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How Cindy Lamoureux and the Manitoba Liberals fought against Pallister's trap for 18 year olds - high fines and imprisonment when they possess or consume cannabis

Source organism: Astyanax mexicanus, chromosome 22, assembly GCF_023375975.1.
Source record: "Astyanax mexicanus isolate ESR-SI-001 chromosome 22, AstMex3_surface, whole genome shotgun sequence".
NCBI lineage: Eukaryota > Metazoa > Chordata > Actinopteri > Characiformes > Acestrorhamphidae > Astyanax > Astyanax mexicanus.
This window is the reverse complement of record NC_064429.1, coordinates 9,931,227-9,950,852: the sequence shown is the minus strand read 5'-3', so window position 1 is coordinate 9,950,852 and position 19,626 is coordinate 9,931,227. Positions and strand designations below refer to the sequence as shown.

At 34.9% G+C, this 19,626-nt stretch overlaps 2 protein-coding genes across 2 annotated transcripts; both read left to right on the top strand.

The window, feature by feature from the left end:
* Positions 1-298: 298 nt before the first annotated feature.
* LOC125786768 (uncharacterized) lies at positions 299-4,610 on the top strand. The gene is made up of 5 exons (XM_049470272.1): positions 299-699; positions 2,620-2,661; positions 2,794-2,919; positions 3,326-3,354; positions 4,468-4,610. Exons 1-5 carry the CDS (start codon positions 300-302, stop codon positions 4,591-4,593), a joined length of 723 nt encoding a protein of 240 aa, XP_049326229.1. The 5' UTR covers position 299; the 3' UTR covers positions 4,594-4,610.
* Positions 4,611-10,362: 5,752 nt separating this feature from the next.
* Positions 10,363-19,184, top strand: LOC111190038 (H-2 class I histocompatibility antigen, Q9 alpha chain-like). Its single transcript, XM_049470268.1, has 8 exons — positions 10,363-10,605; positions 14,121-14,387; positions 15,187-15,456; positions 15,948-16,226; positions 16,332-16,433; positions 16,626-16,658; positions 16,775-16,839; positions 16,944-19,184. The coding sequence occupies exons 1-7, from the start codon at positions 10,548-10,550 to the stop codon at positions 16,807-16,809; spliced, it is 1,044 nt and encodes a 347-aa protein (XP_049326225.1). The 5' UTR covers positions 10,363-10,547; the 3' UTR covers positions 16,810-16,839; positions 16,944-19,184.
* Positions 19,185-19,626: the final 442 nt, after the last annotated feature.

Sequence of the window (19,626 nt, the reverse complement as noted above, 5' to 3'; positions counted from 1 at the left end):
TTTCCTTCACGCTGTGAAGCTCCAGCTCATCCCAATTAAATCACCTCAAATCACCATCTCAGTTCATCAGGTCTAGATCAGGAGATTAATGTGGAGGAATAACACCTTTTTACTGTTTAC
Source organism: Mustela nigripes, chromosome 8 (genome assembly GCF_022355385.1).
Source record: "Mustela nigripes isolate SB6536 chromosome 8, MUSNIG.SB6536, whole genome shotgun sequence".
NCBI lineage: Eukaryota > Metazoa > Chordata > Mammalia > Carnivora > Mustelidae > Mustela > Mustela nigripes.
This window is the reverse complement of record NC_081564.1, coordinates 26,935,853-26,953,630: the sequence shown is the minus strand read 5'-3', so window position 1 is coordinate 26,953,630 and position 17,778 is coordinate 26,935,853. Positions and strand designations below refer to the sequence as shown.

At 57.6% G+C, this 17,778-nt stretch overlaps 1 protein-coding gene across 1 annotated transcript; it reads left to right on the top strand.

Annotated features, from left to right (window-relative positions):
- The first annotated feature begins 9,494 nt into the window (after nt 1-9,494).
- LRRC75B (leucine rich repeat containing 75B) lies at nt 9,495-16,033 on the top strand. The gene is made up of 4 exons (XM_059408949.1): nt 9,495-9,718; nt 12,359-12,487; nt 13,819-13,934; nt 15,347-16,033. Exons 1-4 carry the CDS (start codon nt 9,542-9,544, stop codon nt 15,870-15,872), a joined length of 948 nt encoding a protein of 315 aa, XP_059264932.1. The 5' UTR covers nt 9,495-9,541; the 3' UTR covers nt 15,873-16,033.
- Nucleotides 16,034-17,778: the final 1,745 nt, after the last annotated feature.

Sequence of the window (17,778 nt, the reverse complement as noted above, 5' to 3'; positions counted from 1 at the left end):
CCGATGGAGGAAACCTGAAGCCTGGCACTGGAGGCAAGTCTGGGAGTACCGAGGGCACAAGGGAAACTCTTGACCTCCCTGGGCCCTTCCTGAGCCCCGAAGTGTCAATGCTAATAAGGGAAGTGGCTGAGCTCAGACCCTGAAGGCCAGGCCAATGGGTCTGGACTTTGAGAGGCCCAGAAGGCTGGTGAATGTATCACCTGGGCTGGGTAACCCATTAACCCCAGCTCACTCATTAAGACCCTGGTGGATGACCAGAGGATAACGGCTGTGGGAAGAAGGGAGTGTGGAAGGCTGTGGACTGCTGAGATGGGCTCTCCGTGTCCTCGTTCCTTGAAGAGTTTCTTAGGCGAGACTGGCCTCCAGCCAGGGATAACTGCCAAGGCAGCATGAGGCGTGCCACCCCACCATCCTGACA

Bill 11, the THE SAFE AND RESPONSIBLE RETAILING OF CANNABIS ACT (LIQUOR AND GAMING CONTROL ACT AND MANITOBA LIQUOR AND LOTTERIES CORPORATION ACT AMENDED) passed third reading in the Manitoba Legislature on May 31, and received Royal Assent yesterday, Monday June 4.   The Liquor and Gaming Control Act will now include provisions such that a young person (under age 19 years old) is prohibited from possessing or consuming cannabis.  When a young person is age 18 they can be subject to a fine of up to $100,000 or imprisonment of up to one year for possessing or consuming cannabis.  For those who are under 18 years of age, they will be dealt with under the provisions of the Youth Criminal Justice Act so that severe fines and imprisonment are unlikely.   For those who are 18 years of age and have not yet reached their 19th birthday, they are subject to a fine of up to $100,000 or imprisonment of up to one year for possessing or consuming cannabis.  The size of the fine and the length of imprisonment are unduly harsh for an 18 year old, particularly when at age 19 it will be legal to possess or consume cannabis.  Cindy Lamoureux, Liberal MLA for Burrows, supported by our Liberal caucus, spoke up in the Manitoba Legislature to address and change the terms of Bill 11.   As part of this effort whe brought in an amendment to eliminate the Pallister trap and the unduly harsh punishments.  The Pallister government did not listen and so now 18 years olds will be caught in the Pallister government's trap and can be subject to very high fines or imprisonment for possessing or using cannabis.  It is important for all 18 years olds to know the potential severity of the Pallister trap for 18 year olds in Manitoba - the imposition of very high fines and imprisonment for possessing or consuming cannabis.   These penalties will come into force on a day yet to be determined, when the act is proclaimed.